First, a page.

The development of secure and re-usable re-entry vehicle requires the complete control of the heat distribution on its Thermal Protection System (TPS).
During the most critical re-entry phase, the hypersonic flow along the vehicle initiates a laminar boundary layer inside of which most of the transfer phenomena take place (heat, momentum and mass transfer). If at one position of the vehicle, this boundary layer experiences a transition from the laminar to the turbulent regime then at the corresponding position the TPS will receive a sharp increase of the incoming heat flux (minimum 3 times higher). If the vehicle aims to be re-usable, it is mandatory to protect it adequately against this overheat. Therefore Aerospace designer needs to receive the proper information and tools allowing a better prediction and ultimately a better control of the transition in hypersonic regime.
This activity proposes a detailed and careful experimental and numerical data base from six hypersonic facilities and several numerical codes from EU and Russia. The selected configuration will be the one of a sharp cone. The noise level in each facility will be characterised. The probable differences between facility predictions running at seemingly comparable conditions (Mach number, Reynolds number and model dimensions) will be explained.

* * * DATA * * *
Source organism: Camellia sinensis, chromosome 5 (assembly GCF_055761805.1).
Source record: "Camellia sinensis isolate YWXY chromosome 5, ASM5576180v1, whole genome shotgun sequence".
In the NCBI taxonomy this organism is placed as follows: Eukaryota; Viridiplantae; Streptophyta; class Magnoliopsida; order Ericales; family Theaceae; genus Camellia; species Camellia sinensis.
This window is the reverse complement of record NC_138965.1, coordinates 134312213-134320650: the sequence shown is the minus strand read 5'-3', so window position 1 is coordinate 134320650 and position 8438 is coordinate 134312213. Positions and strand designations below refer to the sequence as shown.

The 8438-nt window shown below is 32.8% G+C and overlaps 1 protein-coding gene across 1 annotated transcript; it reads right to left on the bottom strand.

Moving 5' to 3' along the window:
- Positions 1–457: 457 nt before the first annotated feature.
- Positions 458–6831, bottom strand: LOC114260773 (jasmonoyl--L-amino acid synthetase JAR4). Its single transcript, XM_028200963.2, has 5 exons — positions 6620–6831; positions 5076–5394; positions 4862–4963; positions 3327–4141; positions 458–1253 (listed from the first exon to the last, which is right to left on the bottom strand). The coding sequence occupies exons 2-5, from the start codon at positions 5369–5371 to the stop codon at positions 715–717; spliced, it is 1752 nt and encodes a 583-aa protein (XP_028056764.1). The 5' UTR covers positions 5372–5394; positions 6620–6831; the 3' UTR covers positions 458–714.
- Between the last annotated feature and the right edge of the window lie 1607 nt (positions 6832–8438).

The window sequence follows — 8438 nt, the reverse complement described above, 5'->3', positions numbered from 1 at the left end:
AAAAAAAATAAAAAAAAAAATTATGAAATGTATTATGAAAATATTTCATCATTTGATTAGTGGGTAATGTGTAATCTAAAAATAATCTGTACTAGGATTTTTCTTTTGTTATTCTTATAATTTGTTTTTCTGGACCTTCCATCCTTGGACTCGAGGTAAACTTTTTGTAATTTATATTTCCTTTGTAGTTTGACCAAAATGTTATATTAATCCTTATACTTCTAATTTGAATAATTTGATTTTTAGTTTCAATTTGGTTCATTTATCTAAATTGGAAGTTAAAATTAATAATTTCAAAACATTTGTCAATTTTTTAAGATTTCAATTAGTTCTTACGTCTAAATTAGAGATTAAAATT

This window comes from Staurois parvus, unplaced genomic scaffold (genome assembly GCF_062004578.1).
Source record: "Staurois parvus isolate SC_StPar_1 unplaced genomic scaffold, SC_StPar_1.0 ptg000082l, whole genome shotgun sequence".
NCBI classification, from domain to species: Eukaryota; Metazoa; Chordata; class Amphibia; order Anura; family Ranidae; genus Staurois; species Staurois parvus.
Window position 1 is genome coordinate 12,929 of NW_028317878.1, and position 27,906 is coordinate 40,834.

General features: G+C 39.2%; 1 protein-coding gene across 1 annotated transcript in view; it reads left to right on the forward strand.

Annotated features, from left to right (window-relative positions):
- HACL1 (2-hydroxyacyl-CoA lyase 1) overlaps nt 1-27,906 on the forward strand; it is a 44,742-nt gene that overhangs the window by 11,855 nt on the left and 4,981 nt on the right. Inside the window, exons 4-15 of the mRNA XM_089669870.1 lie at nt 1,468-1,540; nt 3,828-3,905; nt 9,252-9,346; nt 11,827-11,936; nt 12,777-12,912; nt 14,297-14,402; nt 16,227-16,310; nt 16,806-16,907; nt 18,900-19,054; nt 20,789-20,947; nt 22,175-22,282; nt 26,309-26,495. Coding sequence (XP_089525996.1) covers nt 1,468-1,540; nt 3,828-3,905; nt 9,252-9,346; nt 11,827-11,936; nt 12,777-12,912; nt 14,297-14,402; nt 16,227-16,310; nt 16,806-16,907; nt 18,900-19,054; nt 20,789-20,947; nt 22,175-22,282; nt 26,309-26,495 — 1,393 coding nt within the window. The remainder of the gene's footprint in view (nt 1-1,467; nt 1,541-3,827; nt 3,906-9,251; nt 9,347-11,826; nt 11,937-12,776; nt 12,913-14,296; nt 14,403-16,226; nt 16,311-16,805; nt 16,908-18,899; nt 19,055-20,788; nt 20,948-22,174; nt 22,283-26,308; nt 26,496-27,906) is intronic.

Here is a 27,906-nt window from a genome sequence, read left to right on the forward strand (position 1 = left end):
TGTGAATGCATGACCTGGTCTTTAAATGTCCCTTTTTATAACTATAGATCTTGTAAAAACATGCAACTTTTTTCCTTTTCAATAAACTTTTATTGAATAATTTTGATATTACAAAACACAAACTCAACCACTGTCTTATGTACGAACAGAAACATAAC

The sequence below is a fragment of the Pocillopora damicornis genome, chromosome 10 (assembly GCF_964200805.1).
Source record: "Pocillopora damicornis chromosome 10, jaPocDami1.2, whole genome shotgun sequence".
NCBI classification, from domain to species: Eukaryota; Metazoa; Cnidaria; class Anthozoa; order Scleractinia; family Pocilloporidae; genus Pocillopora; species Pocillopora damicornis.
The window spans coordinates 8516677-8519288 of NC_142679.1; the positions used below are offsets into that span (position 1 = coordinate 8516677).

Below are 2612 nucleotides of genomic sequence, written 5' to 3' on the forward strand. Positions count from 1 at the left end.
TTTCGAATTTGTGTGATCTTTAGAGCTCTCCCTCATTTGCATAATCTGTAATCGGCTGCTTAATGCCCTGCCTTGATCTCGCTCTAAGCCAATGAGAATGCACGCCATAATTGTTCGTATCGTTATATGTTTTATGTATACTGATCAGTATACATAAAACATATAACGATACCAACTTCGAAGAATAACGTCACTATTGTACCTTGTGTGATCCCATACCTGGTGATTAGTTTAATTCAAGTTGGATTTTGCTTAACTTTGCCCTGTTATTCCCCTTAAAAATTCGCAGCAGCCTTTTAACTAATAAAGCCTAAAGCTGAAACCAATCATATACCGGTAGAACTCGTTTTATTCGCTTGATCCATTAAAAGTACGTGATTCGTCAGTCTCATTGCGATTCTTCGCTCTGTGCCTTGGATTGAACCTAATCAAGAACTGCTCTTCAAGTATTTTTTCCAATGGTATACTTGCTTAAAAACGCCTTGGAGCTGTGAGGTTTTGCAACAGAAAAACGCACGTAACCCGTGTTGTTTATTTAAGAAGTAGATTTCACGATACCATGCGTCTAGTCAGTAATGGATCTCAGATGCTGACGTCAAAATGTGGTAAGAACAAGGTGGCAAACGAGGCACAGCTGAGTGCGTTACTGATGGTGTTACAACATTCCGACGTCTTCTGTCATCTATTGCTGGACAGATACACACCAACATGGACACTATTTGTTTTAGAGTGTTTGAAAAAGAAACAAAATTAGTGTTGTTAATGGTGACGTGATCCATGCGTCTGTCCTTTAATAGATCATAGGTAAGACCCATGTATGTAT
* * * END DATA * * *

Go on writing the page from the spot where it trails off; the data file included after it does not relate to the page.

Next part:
Various types of numerical simulations including DNS will be carried out to prepare the experimental campaigns. These simulations will be further validated and assess during the activity.
Hypersonic transition will be observed with and without localized control. A deeper understanding of the physics involved in hypersonic transition will be investigated. The challenging solution of the local thermal control of the boundary layer at hypersonic regime will be proposed for future aerospace mission and disseminated in the industrial community.
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